Spanish lorry drivers bring protest to the border at rush hour
Spanish lorry drivers protesting over fuel prices and work conditions brought traffic disruption to the border on Friday as they drove in a slow convoy through some of the Campo de Gibraltar’s key roads.
A procession of lorry cabs paraded past the border during the morning rush hour period, honking horns and causing delays to many people heading into work.
The protest at the border was over relatively quickly as the convoy turned back towards Algeciras.
But while the roads were not blocked, the knock-on tailbacks slowed traffic in the Campo for a significant chunk of the morning.
The lorry drivers had been on strike since Monday but until Friday had focused their protests in the Port of Algeciras and at the gates of the main industrial complexes lining the north end of the Bay of Gibraltar.
Spain’s Guardia Civil escorted some commercial vehicles that were not participating in the strike.
The protest was part of wider strike action across Spain that has caused disruption at some supermarkets and certain industries in Spain, with dairy food producers complaining on Thursday of supply shortages as they received less milk.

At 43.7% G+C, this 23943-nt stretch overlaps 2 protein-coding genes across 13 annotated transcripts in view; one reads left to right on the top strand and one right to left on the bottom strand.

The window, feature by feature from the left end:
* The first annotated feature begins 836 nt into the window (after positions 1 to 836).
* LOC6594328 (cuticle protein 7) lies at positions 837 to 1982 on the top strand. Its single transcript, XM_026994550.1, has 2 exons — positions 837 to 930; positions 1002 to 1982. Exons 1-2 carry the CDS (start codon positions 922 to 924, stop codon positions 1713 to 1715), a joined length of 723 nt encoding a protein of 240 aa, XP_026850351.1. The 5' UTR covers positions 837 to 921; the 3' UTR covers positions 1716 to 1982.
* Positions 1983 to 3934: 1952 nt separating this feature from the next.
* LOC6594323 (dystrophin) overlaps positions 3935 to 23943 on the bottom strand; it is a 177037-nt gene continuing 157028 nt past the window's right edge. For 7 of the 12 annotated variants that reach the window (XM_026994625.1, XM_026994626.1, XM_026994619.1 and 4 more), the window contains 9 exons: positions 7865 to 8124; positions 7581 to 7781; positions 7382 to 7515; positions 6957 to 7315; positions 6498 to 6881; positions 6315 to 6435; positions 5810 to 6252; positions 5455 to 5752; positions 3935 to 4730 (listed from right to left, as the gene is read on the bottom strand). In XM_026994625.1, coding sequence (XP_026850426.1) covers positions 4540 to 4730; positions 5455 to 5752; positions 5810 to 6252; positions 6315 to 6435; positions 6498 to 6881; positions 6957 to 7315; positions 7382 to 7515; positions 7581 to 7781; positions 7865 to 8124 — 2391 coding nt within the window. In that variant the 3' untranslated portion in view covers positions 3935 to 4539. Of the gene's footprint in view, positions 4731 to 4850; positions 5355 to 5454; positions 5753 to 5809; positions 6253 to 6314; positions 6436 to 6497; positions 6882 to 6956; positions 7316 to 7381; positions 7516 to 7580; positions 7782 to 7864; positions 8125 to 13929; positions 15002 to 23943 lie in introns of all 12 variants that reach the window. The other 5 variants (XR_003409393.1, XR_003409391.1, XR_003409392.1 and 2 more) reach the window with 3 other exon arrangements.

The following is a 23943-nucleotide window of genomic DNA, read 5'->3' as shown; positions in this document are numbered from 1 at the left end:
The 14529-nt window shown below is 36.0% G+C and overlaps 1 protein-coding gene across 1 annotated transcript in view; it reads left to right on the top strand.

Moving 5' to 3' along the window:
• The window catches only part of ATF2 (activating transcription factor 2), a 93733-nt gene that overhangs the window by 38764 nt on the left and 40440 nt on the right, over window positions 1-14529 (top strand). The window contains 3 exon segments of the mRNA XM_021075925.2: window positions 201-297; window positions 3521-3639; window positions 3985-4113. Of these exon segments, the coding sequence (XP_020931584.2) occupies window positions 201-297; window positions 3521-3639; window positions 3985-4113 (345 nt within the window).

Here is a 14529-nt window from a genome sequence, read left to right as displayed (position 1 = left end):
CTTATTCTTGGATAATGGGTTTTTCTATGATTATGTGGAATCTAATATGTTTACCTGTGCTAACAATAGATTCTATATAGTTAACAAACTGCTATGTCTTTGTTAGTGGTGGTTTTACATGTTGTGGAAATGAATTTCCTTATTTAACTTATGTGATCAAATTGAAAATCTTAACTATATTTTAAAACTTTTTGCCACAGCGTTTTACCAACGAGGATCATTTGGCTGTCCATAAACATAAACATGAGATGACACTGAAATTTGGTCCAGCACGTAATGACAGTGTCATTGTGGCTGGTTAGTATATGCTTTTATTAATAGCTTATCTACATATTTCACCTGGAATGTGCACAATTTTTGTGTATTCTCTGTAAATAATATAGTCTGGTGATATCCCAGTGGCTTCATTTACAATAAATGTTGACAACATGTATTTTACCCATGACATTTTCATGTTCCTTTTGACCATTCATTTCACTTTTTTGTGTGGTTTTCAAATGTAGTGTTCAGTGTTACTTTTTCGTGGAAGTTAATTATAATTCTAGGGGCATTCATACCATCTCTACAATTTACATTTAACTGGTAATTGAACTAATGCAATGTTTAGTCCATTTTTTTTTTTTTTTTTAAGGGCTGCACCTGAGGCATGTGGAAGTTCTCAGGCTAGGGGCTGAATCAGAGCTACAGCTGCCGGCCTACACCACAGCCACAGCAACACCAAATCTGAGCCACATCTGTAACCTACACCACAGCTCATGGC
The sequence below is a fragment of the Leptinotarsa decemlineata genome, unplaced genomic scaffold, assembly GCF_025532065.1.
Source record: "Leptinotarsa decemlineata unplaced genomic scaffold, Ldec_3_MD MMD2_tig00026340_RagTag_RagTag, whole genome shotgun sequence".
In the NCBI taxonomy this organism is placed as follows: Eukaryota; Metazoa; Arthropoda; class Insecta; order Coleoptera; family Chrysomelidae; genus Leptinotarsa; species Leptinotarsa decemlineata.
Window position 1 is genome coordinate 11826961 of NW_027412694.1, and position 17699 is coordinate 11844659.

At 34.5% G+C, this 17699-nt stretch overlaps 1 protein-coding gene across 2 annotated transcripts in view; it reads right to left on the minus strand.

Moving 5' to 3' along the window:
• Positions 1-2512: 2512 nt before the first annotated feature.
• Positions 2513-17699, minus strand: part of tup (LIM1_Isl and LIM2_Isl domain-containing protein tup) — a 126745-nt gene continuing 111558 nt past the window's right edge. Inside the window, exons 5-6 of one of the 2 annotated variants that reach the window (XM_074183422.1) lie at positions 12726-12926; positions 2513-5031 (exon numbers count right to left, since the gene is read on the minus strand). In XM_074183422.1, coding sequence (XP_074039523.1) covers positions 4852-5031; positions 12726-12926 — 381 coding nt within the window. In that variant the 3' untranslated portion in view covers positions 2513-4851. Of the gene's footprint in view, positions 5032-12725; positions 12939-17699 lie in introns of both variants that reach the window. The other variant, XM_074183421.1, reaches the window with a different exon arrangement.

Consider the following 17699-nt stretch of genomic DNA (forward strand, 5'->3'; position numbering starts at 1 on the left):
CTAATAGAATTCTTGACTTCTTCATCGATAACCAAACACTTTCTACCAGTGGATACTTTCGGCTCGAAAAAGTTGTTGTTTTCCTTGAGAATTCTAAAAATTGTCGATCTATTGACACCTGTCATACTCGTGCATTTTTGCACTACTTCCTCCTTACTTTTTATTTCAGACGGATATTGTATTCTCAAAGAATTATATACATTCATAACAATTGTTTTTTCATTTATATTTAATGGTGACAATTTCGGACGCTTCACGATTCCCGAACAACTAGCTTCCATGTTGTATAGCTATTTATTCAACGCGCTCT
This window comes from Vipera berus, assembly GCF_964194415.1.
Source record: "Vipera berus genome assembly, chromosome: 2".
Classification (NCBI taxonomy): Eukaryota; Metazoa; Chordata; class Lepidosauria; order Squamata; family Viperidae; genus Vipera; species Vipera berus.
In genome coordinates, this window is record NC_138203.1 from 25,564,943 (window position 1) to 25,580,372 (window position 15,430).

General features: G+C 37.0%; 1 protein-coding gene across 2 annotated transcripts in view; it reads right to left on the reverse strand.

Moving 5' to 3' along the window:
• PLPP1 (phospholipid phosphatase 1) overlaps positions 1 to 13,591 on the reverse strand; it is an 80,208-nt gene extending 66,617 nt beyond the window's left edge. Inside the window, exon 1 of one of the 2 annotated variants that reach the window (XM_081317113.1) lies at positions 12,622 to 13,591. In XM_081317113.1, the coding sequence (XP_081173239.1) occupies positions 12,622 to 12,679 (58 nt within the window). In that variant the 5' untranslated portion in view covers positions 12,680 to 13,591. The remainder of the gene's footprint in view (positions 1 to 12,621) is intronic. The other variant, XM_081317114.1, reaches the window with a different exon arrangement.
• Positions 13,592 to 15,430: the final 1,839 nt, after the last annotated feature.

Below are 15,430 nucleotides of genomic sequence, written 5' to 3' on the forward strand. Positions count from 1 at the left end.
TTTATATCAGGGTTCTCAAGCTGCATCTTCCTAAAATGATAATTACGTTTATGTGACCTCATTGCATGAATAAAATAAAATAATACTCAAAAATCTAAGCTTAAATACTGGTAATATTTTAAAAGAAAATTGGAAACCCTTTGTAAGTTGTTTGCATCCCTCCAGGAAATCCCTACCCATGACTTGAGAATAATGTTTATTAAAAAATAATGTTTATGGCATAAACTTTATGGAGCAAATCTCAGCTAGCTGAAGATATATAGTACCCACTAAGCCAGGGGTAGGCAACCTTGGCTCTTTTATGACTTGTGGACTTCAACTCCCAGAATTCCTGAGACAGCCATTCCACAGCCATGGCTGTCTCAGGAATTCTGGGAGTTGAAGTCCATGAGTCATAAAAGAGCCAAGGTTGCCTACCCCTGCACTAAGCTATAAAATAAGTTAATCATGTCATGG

The Platform for the Defence of Transport, which brings together independent lorry drivers and small truck owners, went on strike on Monday demanding lower taxes and lighter regulations to improve a situation they describe as "total bankruptcy."
"Diesel is the straw that broke the camel's back," said Jose Hernandez, a representative for the Platform and a truck driver who lost his job on March 7. His company stopped operating because the fees it earned didn't cover costs.
Soaring energy costs, exacerbated by Russia's invasion of Ukraine, have compounded general price increases, threatening to slow down the post-pandemic economic recovery and generating social discontent in many countries.
The Spanish Federation of Food and Drink Industries (FIAB) urged the government to act against road blockages in some industrial areas in Spain that have partially compromised the supply of cattle feed to farms, packaging materials to factories and the flow of some fresh products to supermarkets.
Some of the pickets have turned violent.
"We cannot let a violent minority hijack the rights of a majority who want to work," Mauricio Garcia de Quevedo, FIAB's head said.
Transport Minister Raquel Sanchez labelled the protest a "boycott linked to far-right groups", a link which Mr Hernandez denied, calling the Platform non-partisan.
The Interior Ministry has reinforced security on the roads with 23,600 police officers to guarantee food supply.
The government had reached an agreement with the country's main truckers' unions to avoid a three-day strike in late 2021.